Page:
Exploit What's Already There 

It’s not always about investing in new tech, but rather making sure you’re making the most of what’s already in your tech arsenal. Sanjay explains: “If you’ve embedded a large-scale ERP system in the organisation, then the real asset at your disposal is the data, but not many companies have been able to extract the full value of that and exploit where the insights lie.

“What we’ve done, as part of our evolution towards a global business services organisation over the past year, is to leverage the existing internal ecosystem of technology. For example, we are encouraging our team to use analytics and visualisation tools – rather than traditional ones like Excel and PowerPoint – and use data to tell a story and have interactive conversations. 

“Take the data, get insights and show your customers how you can create value for them, such as by freeing up working capital or improving their overhead profile.”

Engage Your Workforce

Employee engagement is going to be a huge challenge over the next few years. On one side, organisations will need to show they have built an environment that will attract the best and brightest, while on the other side managing the doubts and concerns of long-serving employees who may have to update their skills and adjust to new ways of working.
Paul says: “The world we’re entering now is all about what consumers, businesses and customers want. To deliver that effectively, you have to enable your workforce by giving them tools which allow them to respond and engage with customers in a positive and immediate manner. 
“The idea that people will work from nine to five, sit in front of a terminal and be motivated is far removed from reality. Individuals today – and increasingly in the future – will join your organisation for the tools that you give them to allow them to do their job.”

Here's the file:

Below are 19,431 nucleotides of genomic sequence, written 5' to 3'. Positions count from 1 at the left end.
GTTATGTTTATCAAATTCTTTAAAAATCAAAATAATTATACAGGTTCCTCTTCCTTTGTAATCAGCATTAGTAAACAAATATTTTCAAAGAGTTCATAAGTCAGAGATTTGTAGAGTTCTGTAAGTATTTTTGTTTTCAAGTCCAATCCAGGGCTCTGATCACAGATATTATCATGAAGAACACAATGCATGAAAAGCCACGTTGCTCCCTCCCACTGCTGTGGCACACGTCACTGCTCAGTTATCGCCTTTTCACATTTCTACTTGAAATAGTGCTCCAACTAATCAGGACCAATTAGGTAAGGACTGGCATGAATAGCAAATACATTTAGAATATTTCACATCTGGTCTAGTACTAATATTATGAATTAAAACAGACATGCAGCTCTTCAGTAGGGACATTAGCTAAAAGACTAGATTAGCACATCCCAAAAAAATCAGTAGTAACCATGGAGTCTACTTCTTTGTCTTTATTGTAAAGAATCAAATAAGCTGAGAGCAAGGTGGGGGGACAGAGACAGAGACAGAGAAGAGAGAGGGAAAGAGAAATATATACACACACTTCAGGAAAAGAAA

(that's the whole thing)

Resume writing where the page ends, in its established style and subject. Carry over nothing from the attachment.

A similar point is made by Amy Francis, Relationship Manager at Criticaleye: “When it comes to technology, the good news is that automation is increasingly bringing an end to many process-heavy, routine jobs and freeing up people to concentrate on more value-creating activities.
“However, this new workforce will need to be adaptable. And in return, employers will need to provide the opportunities and ways of working that they are demanding.”
As part of this evolution, workers are also requesting more control over managing their careers and improving their skill set, according to Abbas. “You provide the ability for people to dial-up the knowledge they need when they need it. Whether it’s a technical skill – coding for example – or a managerial competence, [or] it could be about experience: making it easier for people to do bite-sized assignments in different parts of the business to improve their commercial awareness. 
“Providing an aggregation of content and a platform to access it, when it’s needed, will become increasingly common.” 
He admits that this is not “earth-shattering” but explains that “what has changed is the ability for companies to deliver this on a broader scale, at a lower cost, provided you get the design right”.

Emma Riddell, Senior Editor, Criticaleye.
Next week’s Community Update will look at How to Lead a Global Team.